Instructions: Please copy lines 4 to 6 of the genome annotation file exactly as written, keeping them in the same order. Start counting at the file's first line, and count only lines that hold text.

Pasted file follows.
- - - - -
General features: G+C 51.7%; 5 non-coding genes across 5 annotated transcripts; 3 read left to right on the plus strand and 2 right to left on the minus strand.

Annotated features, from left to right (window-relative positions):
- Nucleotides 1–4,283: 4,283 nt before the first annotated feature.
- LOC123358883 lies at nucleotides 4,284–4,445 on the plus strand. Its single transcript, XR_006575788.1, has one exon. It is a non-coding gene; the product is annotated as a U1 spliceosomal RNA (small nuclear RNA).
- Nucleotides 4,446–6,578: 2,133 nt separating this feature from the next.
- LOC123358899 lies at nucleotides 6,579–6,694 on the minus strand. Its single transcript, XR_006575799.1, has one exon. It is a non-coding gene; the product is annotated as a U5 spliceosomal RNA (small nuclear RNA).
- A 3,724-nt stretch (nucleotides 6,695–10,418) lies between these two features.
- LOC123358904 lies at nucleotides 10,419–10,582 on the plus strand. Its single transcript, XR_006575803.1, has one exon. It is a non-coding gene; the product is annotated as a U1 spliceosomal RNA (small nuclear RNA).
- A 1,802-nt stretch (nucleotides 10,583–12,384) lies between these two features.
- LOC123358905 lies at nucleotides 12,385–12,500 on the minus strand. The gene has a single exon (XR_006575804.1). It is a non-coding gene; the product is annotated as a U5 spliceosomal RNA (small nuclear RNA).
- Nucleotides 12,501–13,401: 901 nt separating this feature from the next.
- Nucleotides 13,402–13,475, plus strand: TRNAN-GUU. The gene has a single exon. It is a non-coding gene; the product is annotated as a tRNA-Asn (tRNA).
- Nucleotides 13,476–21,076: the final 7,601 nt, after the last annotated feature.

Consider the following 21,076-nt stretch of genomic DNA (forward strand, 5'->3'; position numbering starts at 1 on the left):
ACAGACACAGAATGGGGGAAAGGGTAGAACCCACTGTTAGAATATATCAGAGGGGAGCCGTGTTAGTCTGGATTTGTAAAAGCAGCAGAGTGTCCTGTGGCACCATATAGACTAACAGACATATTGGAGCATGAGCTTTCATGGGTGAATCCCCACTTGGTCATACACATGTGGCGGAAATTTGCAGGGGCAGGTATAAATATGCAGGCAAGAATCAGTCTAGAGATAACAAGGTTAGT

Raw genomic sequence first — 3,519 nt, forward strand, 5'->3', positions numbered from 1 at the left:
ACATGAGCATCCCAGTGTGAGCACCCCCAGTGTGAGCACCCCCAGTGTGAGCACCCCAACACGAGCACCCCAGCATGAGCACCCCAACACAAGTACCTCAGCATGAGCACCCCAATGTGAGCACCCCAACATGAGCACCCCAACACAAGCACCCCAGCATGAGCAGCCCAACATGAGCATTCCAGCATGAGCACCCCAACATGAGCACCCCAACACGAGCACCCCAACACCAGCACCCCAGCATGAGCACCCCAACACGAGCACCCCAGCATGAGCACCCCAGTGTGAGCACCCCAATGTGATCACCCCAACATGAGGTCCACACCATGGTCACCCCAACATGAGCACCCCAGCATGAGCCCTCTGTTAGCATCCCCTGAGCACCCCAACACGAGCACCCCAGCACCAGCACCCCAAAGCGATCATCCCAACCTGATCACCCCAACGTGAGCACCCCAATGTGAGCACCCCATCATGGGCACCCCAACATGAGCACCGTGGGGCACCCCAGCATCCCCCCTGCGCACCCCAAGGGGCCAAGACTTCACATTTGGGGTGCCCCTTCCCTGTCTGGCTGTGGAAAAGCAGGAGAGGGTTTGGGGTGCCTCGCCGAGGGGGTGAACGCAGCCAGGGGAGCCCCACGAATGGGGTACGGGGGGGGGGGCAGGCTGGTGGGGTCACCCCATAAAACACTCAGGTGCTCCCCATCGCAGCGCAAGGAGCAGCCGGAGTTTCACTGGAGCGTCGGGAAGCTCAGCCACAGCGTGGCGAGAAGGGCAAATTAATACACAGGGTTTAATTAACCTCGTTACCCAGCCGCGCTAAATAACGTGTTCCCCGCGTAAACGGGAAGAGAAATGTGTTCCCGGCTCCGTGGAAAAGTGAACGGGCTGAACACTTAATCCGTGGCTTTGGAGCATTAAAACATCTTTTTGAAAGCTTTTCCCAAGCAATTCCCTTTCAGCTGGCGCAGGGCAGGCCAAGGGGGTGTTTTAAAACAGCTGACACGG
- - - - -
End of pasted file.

- LOC123358883 lies at nucleotides 4,284–4,445 on the plus strand. Its single transcript, XR_006575788.1, has one exon. It is a non-coding gene; the product is annotated as a U1 spliceosomal RNA (small nuclear RNA).
- Nucleotides 4,446–6,578: 2,133 nt separating this feature from the next.
- LOC123358899 lies at nucleotides 6,579–6,694 on the minus strand. Its single transcript, XR_006575799.1, has one exon. It is a non-coding gene; the product is annotated as a U5 spliceosomal RNA (small nuclear RNA).